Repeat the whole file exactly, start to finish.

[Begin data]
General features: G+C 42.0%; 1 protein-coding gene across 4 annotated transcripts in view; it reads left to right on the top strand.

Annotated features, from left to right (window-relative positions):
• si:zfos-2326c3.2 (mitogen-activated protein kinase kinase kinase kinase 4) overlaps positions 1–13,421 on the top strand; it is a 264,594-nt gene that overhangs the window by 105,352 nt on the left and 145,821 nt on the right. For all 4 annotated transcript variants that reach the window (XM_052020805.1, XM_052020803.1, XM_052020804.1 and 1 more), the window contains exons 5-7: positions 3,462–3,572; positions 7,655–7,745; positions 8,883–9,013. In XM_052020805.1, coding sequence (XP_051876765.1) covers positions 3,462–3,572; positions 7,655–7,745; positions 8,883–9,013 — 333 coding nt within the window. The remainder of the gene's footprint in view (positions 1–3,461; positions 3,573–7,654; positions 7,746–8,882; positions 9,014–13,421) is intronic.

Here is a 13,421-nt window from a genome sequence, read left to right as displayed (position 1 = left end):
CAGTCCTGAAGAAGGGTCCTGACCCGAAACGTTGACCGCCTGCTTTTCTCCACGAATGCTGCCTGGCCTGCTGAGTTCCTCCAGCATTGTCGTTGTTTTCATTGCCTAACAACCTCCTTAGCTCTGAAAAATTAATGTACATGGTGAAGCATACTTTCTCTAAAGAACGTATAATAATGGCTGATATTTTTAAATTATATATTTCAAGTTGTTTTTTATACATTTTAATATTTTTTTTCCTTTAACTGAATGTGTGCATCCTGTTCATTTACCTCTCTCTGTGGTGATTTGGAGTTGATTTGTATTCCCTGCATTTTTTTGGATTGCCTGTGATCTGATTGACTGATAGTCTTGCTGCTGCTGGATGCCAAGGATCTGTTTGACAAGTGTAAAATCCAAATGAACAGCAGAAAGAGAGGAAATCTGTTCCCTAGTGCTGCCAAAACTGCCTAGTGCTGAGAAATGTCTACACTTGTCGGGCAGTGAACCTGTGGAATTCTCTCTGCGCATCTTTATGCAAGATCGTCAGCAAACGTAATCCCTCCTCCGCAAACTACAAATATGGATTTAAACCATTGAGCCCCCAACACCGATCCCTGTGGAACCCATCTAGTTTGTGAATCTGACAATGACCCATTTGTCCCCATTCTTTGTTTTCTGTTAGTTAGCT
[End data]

General features: G+C 42.0%; 1 protein-coding gene across 4 annotated transcripts in view; it reads left to right on the top strand.

Annotated features, from left to right (window-relative positions):
• si:zfos-2326c3.2 (mitogen-activated protein kinase kinase kinase kinase 4) overlaps positions 1–13,421 on the top strand; it is a 264,594-nt gene that overhangs the window by 105,352 nt on the left and 145,821 nt on the right. For all 4 annotated transcript variants that reach the window (XM_052020805.1, XM_052020803.1, XM_052020804.1 and 1 more), the window contains exons 5-7: positions 3,462–3,572; positions 7,655–7,745; positions 8,883–9,013. In XM_052020805.1, coding sequence (XP_051876765.1) covers positions 3,462–3,572; positions 7,655–7,745; positions 8,883–9,013 — 333 coding nt within the window. The remainder of the gene's footprint in view (positions 1–3,461; positions 3,573–7,654; positions 7,746–8,882; positions 9,014–13,421) is intronic.

Here is a 13,421-nt window from a genome sequence, read left to right as displayed (position 1 = left end):
CAGTCCTGAAGAAGGGTCCTGACCCGAAACGTTGACCGCCTGCTTTTCTCCACGAATGCTGCCTGGCCTGCTGAGTTCCTCCAGCATTGTCGTTGTTTTCATTGCCTAACAACCTCCTTAGCTCTGAAAAATTAATGTACATGGTGAAGCATACTTTCTCTAAAGAACGTATAATAATGGCTGATATTTTTAAATTATATATTTCAAGTTGTTTTTTATACATTTTAATATTTTTTTTCCTTTAACTGAATGTGTGCATCCTGTTCATTTACCTCTCTCTGTGGTGATTTGGAGTTGATTTGTATTCCCTGCATTTTTTTGGATTGCCTGTGATCTGATTGACTGATAGTCTTGCTGCTGCTGGATGCCAAGGATCTGTTTGACAAGTGTAAAATCCAAATGAACAGCAGAAAGAGAGGAAATCTGTTCCCTAGTGCTGCCAAAACTGCCTAGTGCTGAGAAATGTCTACACTTGTCGGGCAGTGAACCTGTGGAATTCTCTCTGCGCATCTTTATGCAAGATCGTCAGCAAACGTAATCCCTCCTCCGCAAACTACAAATATGGATTTAAACCATTGAGCCCCCAACACCGATCCCTGTGGAACCCATCTAGTTTGTGAATCTGACAATGACCCATTTGTCCCCATTCTTTGTTTTCTGTTAGTTAGCT